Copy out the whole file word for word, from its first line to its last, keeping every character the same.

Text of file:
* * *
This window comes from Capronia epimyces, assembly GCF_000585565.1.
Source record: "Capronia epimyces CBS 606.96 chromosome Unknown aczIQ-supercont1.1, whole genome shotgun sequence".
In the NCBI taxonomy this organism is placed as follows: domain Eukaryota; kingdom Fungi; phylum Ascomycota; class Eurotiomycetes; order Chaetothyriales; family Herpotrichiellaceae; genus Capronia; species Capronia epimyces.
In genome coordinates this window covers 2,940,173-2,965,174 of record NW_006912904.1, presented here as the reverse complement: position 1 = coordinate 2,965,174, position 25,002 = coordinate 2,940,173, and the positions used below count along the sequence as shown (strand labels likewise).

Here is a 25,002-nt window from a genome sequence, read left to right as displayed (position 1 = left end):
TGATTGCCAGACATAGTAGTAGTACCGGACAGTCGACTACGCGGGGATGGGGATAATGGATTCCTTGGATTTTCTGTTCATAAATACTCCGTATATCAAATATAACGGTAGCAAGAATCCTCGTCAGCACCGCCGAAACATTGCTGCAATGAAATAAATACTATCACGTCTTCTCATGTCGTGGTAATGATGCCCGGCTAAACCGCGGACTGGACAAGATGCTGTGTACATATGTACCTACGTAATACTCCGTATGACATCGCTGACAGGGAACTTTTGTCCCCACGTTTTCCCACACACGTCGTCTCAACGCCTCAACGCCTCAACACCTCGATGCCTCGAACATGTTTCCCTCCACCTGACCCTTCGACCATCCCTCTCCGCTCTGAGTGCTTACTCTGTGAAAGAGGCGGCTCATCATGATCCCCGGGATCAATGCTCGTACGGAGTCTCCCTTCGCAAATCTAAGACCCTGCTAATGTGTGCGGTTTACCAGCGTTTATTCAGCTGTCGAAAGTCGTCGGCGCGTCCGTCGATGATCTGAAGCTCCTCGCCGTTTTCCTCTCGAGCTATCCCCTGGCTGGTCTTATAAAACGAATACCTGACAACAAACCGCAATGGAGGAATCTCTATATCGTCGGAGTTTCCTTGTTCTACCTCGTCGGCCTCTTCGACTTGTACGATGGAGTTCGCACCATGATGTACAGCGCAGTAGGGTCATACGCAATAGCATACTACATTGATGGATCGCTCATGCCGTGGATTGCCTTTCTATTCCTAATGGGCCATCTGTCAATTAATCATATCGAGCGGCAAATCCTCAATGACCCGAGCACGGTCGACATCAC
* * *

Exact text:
This window comes from Capronia epimyces, assembly GCF_000585565.1.
Source record: "Capronia epimyces CBS 606.96 chromosome Unknown aczIQ-supercont1.1, whole genome shotgun sequence".
In the NCBI taxonomy this organism is placed as follows: domain Eukaryota; kingdom Fungi; phylum Ascomycota; class Eurotiomycetes; order Chaetothyriales; family Herpotrichiellaceae; genus Capronia; species Capronia epimyces.
In genome coordinates this window covers 2,940,173-2,965,174 of record NW_006912904.1, presented here as the reverse complement: position 1 = coordinate 2,965,174, position 25,002 = coordinate 2,940,173, and the positions used below count along the sequence as shown (strand labels likewise).

Here is a 25,002-nt window from a genome sequence, read left to right as displayed (position 1 = left end):
TGATTGCCAGACATAGTAGTAGTACCGGACAGTCGACTACGCGGGGATGGGGATAATGGATTCCTTGGATTTTCTGTTCATAAATACTCCGTATATCAAATATAACGGTAGCAAGAATCCTCGTCAGCACCGCCGAAACATTGCTGCAATGAAATAAATACTATCACGTCTTCTCATGTCGTGGTAATGATGCCCGGCTAAACCGCGGACTGGACAAGATGCTGTGTACATATGTACCTACGTAATACTCCGTATGACATCGCTGACAGGGAACTTTTGTCCCCACGTTTTCCCACACACGTCGTCTCAACGCCTCAACGCCTCAACACCTCGATGCCTCGAACATGTTTCCCTCCACCTGACCCTTCGACCATCCCTCTCCGCTCTGAGTGCTTACTCTGTGAAAGAGGCGGCTCATCATGATCCCCGGGATCAATGCTCGTACGGAGTCTCCCTTCGCAAATCTAAGACCCTGCTAATGTGTGCGGTTTACCAGCGTTTATTCAGCTGTCGAAAGTCGTCGGCGCGTCCGTCGATGATCTGAAGCTCCTCGCCGTTTTCCTCTCGAGCTATCCCCTGGCTGGTCTTATAAAACGAATACCTGACAACAAACCGCAATGGAGGAATCTCTATATCGTCGGAGTTTCCTTGTTCTACCTCGTCGGCCTCTTCGACTTGTACGATGGAGTTCGCACCATGATGTACAGCGCAGTAGGGTCATACGCAATAGCATACTACATTGATGGATCGCTCATGCCGTGGATTGCCTTTCTATTCCTAATGGGCCATCTGTCAATTAATCATATCGAGCGGCAAATCCTCAATGACCCGAGCACGGTCGACATCAC